Message from World Council of Churches
August 3, 2005
The World Council of Churches and its member churches remember in thought and prayer all who perished and all who have suffered the consequences of the first atomic bombs or subsequent tests.
While most anniversaries lose importance over time, the sixtieth anniversary of the atomic bombings of Hiroshima and Nagasaki only becomes more important with every passing year. The reason is that the unfinished business of banning nuclear weapons has been derailed and urgently needs to be put back on track.
The bombings in 1945 were judged at the time as the ultimate indictment of the abuse of force. Yet 60 years later weapons a thousand times more fearsome are still with us and now nine states—not one—possess nuclear arms. Also today, proven remedies against the use of nuclear weapons are being eroded. Arms control treaties remain stillborn or are in neglect. The leadership required to sponsor and enforce them is
On anniversaries, history is the best teacher. The World Council of Churches has listened closely to nuclear history and shared its lessons with governments around the world.
In 1955, the WCC called for the complete elimination and prohibition of nuclear weapons verified by effective inspections. In 1965, the WCC applauded the partial Test Ban Treaty, but urged that it be extended and that money spent on nuclear weapons be used to assist developing countries. In 1975, the WCC warned that deploying tactical nuclear weapons had lowered the nuclear threshold, noted that important states had not yet signed the Nuclear Non-Proliferation Treaty (NPT), and affirmed the treaty demilitarising space. In 1985, the WCC called governments— especially those with a unilateralist record—to make good-faith use of United Nations disarmament mechanisms, including the UN Conference on Disarmament. In 1995, the WCC urged adoption of the Comprehensive Nuclear Test Ban Treaty.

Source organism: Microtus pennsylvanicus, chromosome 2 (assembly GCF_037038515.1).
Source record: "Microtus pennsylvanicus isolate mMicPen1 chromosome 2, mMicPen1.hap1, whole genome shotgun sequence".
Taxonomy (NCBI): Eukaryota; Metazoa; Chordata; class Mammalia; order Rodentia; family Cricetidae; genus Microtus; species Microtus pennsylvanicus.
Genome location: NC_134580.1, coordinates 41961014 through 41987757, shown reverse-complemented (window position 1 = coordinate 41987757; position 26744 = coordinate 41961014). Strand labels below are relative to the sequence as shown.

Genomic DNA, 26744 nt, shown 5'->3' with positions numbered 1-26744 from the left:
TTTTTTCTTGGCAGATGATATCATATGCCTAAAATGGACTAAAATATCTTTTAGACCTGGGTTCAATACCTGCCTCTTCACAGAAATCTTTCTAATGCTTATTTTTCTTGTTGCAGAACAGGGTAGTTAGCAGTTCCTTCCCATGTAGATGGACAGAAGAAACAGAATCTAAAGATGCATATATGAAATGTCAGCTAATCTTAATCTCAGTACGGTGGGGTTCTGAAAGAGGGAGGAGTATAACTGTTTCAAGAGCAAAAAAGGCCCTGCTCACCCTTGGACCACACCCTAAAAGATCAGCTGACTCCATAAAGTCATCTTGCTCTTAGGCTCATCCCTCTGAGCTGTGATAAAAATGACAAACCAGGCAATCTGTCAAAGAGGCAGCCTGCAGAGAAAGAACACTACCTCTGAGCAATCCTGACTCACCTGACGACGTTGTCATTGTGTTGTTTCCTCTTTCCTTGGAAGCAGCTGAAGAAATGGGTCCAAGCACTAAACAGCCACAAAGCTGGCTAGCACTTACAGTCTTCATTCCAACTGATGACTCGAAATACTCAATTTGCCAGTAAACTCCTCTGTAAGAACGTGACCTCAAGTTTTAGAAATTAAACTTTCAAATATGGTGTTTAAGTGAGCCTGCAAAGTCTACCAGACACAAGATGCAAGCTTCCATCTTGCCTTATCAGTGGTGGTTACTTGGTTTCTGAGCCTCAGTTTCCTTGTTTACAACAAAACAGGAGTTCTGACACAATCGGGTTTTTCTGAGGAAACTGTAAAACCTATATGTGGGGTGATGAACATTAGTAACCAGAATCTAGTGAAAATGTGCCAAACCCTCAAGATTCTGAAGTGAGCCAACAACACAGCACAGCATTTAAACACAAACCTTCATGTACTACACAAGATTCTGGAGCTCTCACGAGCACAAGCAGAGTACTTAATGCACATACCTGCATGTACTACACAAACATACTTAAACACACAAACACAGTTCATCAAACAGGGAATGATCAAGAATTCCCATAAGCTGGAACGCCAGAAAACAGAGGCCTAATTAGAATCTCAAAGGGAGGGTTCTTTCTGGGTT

Today, critical progress in each of these areas is still pending and dangerously overdue. Despite nuclear crises in Iran and North Korea, other eminently feasible measures are languishing as well—including a treaty to control the nuclear fuel cycle, a protocol to stiffen the inspection powers of the International Atomic Energy Authority, plans to pull back nuclear weapons to ‘home’ territory, and pledges never to use nuclear weapons first starting with the five permanent members of the UN Security Council.
The WCC policy is that all states together bear responsibility for the success of nuclear arms control. Governments that have said the world is more secure without nuclear weapons must bridge the gap between intransigent nuclear weapons states that have pledged to disarm on the one hand, and those reconsidering the option to seek nuclear weapons on the other.
Instead, at a month-long review conference of the all-important NPT this May, the WCC saw cracks widen in each of the treaty’s three pillars—in disarmament, nonproliferation and peaceful uses of nuclear technology. Many eyes turned from these signs of disrepair in the international community to the world’s leading nations, the original nuclear powers.
Shortly after Hiroshima and Nagasaki, the World Council of Churches declared that although law may require the sanction of force, the overwhelming force of modern warfare threatens the basis for law itself. Last month Hiroshima’s Mayor Tadatoshi Akiba wrote the US President about the essential alternative to using force: “The indispensable key to preventing nuclear proliferation is an international community co-operating and monitoring the situation together, not one forcibly governed by the rule of might”.
Mayors, parliamentarians and peace groups in more than 100 countries—and WCC member churches in Japan and around the world—are committed to refocusing world leaders on achieving a nuclear-weapons-free world.
On anniversaries and every day, the imperative of Hiroshima and Nagasaki allows for no alternative.
WCC Commission of the Churches on International Affairs
Acting Director Clement John
August 3, 2005